VOLCANOES NATIONAL PARK — One of the most frequently asked questions of USGS Hawaiian Volcano Observatory (HVO) scientists over the last several months has been, “Is the eruption over?”
It’s no surprise that Hawaii Island residents would like to see Kilauea’s activity behind them, given its toll on lower Puna communities this summer. The lower East Rift Zone (LERZ) erupted a volume of 1 cubic kilometer of lava and destroyed over 700 structures. Two-thirds of the erupted lava flowed into the ocean through the vigorous channelized flow from fissure 8.
The question was first asked in early August 2018, when summit collapses stopped and the volume of LERZ fissure 8 lava diminished. But fissure 8 wasn’t quite done. During Sept. 1-4, one more appearance of lava occurred inside the cone before draining away completely.
And now, Wednesday marks the three-month (90-day) anniversary of no surface lava activity at Kilauea. This is a milestone for this summer’s eruption. The Smithsonian Institution’s Global Volcanism Program (GVP) classifies the end of continuous volcanic activity based on an absence of eruptive activity over a three-month period. With this GVP criterion and no signs of imminent unrest on Kilauea, the LERZ eruption could be considered over.
However, magma is still being supplied to Kilauea Volcano and geophysical datasets continue to show evidence for movement of molten rock through the magmatic system, including the refilling of the middle ERZ. It’s important to note that Kilauea is still an active volcano that will erupt in the future and associated hazards have not changed. When a new eruption does occur, ground cracking, gas emissions, seismicity, and deformation can rapidly change.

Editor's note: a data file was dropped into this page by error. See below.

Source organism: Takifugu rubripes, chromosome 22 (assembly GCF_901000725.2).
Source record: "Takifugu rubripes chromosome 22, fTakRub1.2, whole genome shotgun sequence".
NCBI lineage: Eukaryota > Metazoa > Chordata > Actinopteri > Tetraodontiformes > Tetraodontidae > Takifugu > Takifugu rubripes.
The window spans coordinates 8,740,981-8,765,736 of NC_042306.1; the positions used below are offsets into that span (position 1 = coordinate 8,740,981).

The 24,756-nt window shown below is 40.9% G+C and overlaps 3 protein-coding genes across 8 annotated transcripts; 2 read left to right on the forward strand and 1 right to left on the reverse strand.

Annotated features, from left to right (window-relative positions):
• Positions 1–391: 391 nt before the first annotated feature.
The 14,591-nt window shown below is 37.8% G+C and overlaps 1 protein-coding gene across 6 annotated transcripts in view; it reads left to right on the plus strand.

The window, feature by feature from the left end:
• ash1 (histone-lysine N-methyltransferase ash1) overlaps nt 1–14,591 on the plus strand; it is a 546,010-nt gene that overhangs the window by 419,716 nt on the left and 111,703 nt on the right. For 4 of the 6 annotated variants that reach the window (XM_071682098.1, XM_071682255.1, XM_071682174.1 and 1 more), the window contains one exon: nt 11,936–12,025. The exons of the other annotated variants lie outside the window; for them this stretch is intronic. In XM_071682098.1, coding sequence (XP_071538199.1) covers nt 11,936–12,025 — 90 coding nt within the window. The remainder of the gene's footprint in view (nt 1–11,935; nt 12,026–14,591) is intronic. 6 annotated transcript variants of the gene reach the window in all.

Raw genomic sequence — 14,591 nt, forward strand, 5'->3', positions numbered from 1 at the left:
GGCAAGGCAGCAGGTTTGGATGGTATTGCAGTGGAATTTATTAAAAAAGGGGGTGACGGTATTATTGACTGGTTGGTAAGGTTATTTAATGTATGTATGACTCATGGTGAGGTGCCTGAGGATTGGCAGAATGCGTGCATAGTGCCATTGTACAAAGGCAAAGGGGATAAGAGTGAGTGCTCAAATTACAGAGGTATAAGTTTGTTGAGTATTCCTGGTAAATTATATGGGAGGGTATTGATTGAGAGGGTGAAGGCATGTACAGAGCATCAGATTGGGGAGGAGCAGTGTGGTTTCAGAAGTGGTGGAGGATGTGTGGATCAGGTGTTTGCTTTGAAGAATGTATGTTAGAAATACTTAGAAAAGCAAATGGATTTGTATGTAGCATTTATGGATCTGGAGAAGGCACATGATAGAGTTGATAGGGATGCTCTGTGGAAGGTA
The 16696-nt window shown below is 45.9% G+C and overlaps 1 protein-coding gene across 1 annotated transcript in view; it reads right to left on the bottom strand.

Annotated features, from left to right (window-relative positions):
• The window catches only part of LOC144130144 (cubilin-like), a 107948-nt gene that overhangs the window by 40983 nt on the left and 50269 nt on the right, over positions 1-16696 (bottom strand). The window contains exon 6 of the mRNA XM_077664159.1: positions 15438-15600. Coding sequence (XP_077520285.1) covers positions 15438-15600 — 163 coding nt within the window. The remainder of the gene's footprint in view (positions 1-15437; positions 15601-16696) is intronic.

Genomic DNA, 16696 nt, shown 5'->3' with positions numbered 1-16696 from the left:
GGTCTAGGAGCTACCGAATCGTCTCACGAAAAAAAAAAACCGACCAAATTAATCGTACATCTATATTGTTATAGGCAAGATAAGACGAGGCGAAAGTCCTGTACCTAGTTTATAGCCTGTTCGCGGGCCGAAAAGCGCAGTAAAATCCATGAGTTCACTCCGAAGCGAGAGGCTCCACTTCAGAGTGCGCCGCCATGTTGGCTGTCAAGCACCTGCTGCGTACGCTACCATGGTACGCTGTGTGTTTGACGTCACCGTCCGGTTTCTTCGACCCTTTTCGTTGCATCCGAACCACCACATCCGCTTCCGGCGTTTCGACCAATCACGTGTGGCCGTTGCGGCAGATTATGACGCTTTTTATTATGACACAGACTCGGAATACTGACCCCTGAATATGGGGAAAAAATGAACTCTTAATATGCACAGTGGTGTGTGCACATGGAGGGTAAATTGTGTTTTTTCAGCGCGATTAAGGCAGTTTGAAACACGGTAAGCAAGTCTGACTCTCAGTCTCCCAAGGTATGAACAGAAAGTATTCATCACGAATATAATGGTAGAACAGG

The GVP three-month period is a global statistical average from all known eruptions. If we look at only Kilauea’s past 200 years of activity, this 90-day period still holds true.
But eruptive pauses have occurred in the past. There is one known example (Mauna Ulu, 1969-74) in which Kilauea’s rift zone activity resumed after a 3½-month pause. And, while Mauna Ulu has had the longest known mid-eruption pause, other examples of long pauses occurred during the first three years of the Puu Oo eruption. Breaks between 44 episodes of high lava fountains in 1983-1986 ranged from hours to 65 days long. Six of those pauses were between one- and two-months long.
All other known pauses during Kilauea eruptions have been one month or less before eruptive activity resumed. All known temporal gaps on the rift zones lasting more than 3½ months have ended their respective eruption. New eruptions would begin elsewhere on Kilauea after months-to-decades of quiet.
Volcano Activity Updates
Kilauea is not erupting. Low rates of seismicity, deformation, and gas release have not changed significantly over the past week.
Earthquakes continue to occur primarily at Kilauea’s summit area and south flank, with continued small aftershocks of the May 4, 2018, magnitude-6.9 quake. Seismicity remains low in the lower East Rift Zone (ERZ).
Deformation signals are consistent with slow refilling the middle ERZ. At the summit, tiltmeters showed minor fluctuations this week, with a small deflation-inflation cycle.
The USGS Volcano Alert level for Mauna Loa remains at normal.
Volcano Watch is a weekly article and activity update written by U.S. Geological Survey Hawaiian Volcano Observatory scientists and affiliates.